Going through the mortgage process, especially for the first time, can be a stressful endeavor. These feelings may come from not being familiar with the terms used within the industry. A bit of knowledge going into the process can help to ensure a favorable experience and can improve the communication between the borrower and the lender. Here is a list of terms that might help to provide some insight into mortgage loans:
Term – The length of the repayment window for the loan. It is typically measured in years.
Rate – The interest rate which will be charged on the loan amount.
30 Year Fixed – This is a type of mortgage in which the interest rate remains fixed for the entire life of the loan (30 years). The borrower will have 30 years to pay off the principal and interest of the loan. A borrower will select this type of loan in order to keep their monthly payment low while ensuring that the rate will not move.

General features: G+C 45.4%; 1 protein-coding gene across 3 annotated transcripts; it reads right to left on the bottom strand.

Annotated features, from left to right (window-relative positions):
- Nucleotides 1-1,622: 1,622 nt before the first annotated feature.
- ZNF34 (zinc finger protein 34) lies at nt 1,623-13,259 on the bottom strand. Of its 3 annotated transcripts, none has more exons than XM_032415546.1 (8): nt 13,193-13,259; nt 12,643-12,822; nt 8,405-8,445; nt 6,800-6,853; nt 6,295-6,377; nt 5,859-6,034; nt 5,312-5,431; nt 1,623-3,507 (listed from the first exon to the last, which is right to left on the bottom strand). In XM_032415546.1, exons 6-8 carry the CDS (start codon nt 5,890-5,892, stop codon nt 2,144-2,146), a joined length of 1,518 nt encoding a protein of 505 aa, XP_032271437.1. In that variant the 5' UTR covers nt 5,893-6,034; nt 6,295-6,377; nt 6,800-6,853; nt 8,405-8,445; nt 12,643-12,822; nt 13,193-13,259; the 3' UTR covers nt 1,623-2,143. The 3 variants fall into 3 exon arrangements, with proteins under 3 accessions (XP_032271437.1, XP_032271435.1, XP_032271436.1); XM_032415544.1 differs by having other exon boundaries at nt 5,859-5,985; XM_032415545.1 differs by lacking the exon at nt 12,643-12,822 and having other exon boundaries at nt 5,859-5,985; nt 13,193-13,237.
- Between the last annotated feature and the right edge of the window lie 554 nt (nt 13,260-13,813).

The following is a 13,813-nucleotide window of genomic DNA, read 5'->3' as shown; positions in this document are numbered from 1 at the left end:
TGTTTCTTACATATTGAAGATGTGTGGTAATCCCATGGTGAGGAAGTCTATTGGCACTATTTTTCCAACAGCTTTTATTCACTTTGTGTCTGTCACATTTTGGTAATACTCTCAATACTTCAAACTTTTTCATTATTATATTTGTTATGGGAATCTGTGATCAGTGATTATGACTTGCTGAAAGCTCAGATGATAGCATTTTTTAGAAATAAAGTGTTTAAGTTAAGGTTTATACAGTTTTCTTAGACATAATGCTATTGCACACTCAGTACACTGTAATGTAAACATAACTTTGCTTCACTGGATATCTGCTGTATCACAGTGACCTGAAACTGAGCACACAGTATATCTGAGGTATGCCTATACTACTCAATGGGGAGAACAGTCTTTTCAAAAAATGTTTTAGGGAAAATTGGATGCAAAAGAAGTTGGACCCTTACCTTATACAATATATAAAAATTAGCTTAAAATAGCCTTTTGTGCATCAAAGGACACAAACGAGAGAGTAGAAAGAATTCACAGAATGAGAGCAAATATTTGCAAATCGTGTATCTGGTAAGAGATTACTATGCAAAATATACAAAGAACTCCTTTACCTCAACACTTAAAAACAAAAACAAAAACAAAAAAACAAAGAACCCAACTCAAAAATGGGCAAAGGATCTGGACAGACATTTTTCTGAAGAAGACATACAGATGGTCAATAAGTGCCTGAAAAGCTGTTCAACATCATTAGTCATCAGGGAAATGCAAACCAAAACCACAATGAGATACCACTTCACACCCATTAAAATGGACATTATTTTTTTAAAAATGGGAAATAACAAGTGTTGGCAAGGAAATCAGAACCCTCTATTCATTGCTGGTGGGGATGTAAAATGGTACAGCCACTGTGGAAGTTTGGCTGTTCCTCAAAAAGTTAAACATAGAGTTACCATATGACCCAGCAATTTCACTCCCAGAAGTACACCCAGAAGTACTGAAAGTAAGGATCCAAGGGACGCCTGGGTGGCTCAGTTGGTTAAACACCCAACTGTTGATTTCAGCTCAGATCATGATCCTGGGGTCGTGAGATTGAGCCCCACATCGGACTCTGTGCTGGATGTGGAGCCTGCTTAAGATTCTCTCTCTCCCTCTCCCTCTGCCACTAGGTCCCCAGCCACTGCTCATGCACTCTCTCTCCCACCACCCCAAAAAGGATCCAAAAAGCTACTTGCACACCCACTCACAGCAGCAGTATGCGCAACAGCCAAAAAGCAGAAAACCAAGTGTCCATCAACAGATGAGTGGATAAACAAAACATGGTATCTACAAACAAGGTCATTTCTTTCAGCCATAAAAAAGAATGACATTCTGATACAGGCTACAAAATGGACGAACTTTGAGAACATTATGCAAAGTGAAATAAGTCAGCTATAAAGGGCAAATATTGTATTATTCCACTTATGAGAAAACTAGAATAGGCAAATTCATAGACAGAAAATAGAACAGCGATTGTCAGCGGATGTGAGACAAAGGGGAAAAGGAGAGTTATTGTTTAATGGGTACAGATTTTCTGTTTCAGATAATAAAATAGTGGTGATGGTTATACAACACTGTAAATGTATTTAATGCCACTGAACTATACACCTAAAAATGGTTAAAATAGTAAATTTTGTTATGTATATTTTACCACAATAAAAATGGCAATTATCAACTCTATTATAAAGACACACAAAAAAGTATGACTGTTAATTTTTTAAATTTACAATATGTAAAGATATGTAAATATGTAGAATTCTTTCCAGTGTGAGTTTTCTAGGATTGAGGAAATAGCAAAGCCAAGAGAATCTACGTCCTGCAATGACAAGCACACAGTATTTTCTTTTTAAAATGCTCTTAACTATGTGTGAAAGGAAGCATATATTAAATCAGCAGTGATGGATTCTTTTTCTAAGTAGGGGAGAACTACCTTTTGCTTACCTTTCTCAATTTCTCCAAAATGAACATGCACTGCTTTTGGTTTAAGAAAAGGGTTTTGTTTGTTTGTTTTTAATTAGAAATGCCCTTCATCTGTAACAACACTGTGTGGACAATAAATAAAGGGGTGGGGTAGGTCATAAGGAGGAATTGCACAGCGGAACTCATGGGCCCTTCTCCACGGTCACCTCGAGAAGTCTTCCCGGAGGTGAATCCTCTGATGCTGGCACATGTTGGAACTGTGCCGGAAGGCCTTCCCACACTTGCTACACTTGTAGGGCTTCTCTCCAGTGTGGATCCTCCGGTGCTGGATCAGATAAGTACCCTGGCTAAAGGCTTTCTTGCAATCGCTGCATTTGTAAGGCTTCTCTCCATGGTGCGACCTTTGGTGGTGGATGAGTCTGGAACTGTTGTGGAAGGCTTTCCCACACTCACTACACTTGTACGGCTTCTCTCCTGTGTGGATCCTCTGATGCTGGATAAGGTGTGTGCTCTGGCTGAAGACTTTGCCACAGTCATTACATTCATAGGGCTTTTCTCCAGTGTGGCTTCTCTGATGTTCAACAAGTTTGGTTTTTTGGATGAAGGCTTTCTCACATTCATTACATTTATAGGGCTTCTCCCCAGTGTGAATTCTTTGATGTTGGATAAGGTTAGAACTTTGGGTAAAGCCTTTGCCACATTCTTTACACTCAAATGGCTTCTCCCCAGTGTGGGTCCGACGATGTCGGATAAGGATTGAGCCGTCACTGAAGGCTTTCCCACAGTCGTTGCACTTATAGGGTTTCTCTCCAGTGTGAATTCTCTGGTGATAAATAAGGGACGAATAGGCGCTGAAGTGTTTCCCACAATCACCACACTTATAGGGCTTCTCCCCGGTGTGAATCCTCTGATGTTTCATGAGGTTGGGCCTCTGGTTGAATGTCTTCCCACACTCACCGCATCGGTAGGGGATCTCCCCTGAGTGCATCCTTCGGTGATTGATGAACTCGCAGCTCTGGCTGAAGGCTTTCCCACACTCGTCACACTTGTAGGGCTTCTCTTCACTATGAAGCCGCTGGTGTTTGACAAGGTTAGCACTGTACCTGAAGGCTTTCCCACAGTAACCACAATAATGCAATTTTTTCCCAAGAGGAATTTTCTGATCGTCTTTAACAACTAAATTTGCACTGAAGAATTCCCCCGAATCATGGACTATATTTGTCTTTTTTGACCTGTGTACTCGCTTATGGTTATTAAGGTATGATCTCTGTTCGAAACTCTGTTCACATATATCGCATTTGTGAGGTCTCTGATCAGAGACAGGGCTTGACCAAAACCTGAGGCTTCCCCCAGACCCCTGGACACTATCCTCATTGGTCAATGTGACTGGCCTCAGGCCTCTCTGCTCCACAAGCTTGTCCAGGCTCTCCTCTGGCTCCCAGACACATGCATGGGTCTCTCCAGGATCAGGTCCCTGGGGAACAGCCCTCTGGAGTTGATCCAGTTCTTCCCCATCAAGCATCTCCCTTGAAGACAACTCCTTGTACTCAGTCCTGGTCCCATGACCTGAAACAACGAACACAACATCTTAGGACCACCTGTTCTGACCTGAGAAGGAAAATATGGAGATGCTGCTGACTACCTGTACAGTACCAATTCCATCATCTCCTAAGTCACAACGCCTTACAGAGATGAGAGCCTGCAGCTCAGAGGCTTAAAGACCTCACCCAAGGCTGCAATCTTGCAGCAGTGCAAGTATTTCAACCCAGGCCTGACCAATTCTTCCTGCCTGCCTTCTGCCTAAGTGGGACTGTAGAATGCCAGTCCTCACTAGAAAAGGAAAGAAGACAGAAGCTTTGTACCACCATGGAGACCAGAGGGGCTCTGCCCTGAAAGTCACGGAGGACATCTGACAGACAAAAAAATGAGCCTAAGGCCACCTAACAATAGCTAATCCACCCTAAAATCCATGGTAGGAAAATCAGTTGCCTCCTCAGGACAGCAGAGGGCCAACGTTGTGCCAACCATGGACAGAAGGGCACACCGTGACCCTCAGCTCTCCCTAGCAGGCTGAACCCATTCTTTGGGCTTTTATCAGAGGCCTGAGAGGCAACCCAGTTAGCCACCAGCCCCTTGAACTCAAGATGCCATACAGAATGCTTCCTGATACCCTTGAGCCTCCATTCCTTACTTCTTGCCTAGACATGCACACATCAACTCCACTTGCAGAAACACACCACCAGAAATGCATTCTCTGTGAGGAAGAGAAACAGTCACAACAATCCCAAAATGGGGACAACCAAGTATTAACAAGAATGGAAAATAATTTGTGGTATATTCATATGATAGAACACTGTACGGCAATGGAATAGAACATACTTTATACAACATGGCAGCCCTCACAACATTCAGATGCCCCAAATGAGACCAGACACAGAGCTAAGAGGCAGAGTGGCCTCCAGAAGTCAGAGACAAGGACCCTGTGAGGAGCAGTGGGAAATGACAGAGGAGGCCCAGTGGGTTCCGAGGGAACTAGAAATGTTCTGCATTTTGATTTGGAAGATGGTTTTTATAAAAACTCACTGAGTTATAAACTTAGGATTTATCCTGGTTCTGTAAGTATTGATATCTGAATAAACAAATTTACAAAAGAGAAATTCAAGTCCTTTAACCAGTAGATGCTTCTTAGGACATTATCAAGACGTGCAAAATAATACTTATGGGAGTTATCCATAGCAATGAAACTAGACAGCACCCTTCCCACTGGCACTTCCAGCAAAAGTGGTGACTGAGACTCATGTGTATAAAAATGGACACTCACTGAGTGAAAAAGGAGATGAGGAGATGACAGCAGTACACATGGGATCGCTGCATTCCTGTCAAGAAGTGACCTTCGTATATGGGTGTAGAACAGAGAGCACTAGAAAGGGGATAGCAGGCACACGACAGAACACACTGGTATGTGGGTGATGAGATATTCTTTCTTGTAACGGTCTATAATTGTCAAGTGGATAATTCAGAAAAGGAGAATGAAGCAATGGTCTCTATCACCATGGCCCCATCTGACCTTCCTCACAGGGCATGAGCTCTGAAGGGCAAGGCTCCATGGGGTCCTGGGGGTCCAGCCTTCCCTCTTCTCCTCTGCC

15 Year Fixed – This is a type of mortgage in which the interest rate remains fixed for the entire life of the loan (15 years). The borrower will have 15 years to pay off the principle and interest of the loan. A borrower will select this type of loan to keep the total amount of interest paid lower, but will result in a higher monthly payment.
Adjustable Rate (ARM) – With this type pf mortgage, the rate is fixed for a set period of time and will adjust based on the index rate at that time. Interest rates during the beginning are typically low, resulting in a lower payment but can increase once the rate is set. The rate thereafter can adjust at set intervals.
Private Mortgage Insurance (PMI) – When the amount of the loan is over 80% of the appraised property value, lenders require the buyer to carry Private Mortgage Insurance. This insurance must be carried until the amount of the loan is under 80% of the value. The insurance protects the lender from default on the loan.